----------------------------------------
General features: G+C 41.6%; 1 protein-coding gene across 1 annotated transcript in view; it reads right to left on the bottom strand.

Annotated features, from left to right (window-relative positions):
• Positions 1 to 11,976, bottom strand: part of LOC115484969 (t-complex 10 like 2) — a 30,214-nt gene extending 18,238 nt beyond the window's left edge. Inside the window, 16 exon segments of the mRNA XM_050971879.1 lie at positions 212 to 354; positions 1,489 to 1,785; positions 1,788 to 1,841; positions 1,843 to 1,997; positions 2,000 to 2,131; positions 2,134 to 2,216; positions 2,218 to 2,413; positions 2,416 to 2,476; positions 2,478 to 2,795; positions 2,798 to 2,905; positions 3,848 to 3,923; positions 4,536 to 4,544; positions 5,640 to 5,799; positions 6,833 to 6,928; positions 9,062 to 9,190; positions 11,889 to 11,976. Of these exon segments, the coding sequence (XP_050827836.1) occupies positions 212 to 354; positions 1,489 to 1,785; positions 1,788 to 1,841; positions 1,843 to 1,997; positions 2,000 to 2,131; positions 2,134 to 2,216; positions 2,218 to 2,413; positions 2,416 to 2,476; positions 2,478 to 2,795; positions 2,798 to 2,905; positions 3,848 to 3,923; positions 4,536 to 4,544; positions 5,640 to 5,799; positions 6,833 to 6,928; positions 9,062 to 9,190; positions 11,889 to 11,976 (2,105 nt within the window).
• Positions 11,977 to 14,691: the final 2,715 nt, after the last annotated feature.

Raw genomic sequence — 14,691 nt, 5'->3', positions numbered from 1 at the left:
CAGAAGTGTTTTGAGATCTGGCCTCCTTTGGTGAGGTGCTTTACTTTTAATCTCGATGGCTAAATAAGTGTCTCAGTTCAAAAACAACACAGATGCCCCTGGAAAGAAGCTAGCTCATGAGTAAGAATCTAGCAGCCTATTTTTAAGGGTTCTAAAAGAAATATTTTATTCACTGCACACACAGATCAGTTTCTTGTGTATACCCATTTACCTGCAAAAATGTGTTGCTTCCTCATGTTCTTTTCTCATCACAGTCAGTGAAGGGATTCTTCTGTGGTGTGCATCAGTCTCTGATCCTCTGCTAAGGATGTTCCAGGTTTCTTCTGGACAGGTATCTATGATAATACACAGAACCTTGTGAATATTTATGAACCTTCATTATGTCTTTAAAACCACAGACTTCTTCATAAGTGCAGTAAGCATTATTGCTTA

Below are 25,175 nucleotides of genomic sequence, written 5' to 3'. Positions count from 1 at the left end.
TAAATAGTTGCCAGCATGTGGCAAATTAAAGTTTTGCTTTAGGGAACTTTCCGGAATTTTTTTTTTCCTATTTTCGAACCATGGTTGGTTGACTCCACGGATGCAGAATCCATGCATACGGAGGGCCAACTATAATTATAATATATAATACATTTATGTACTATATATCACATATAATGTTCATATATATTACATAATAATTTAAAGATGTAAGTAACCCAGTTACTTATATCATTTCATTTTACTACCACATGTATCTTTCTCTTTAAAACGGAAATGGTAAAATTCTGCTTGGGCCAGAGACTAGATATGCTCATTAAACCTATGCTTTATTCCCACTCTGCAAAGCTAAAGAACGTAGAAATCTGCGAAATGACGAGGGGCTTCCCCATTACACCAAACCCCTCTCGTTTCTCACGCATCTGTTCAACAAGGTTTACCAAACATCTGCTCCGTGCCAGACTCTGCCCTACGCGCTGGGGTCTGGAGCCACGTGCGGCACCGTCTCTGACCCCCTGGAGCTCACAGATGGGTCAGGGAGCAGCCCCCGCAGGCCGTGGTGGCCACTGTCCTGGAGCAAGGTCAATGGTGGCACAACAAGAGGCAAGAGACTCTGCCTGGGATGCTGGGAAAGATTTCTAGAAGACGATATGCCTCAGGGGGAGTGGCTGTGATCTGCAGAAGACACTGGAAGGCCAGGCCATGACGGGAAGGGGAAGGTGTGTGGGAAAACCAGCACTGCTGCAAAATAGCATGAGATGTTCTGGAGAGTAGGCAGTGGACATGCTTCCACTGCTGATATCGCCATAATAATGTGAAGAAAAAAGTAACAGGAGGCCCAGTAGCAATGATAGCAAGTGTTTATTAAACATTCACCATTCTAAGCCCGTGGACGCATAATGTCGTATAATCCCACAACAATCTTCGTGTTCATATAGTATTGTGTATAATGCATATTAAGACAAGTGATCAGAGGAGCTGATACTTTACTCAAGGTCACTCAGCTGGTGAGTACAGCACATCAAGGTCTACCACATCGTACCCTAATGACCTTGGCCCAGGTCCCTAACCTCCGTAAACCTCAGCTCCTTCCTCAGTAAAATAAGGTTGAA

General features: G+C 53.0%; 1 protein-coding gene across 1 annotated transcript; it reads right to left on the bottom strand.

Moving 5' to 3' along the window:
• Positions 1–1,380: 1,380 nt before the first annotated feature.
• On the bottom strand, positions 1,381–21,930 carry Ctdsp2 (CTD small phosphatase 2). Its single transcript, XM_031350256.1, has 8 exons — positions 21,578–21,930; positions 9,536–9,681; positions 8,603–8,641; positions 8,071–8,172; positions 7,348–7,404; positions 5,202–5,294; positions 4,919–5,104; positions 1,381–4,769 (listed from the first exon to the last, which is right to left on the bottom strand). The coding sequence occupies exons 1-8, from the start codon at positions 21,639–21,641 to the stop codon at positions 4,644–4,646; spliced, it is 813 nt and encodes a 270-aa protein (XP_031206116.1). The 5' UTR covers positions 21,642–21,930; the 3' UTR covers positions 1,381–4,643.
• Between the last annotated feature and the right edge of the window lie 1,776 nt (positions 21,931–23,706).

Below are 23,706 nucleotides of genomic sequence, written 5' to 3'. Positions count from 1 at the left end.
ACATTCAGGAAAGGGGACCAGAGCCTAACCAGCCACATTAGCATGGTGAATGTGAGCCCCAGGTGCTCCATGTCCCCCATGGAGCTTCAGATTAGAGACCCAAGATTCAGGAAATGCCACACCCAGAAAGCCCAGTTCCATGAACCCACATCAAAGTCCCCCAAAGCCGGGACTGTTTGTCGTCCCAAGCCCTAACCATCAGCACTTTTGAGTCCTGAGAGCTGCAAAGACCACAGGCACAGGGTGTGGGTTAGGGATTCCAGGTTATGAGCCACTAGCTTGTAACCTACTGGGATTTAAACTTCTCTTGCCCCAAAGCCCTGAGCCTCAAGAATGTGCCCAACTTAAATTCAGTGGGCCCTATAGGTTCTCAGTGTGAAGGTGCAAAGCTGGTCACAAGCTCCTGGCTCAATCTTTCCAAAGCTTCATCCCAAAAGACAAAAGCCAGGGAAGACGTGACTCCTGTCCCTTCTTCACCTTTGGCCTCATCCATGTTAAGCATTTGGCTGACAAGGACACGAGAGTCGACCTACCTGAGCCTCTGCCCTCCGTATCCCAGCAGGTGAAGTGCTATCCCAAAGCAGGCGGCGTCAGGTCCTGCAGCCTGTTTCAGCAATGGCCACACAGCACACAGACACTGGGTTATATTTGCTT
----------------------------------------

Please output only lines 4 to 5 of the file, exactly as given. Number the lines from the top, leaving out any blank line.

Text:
• Positions 11,977 to 14,691: the final 2,715 nt, after the last annotated feature.

Raw genomic sequence — 14,691 nt, 5'->3', positions numbered from 1 at the left: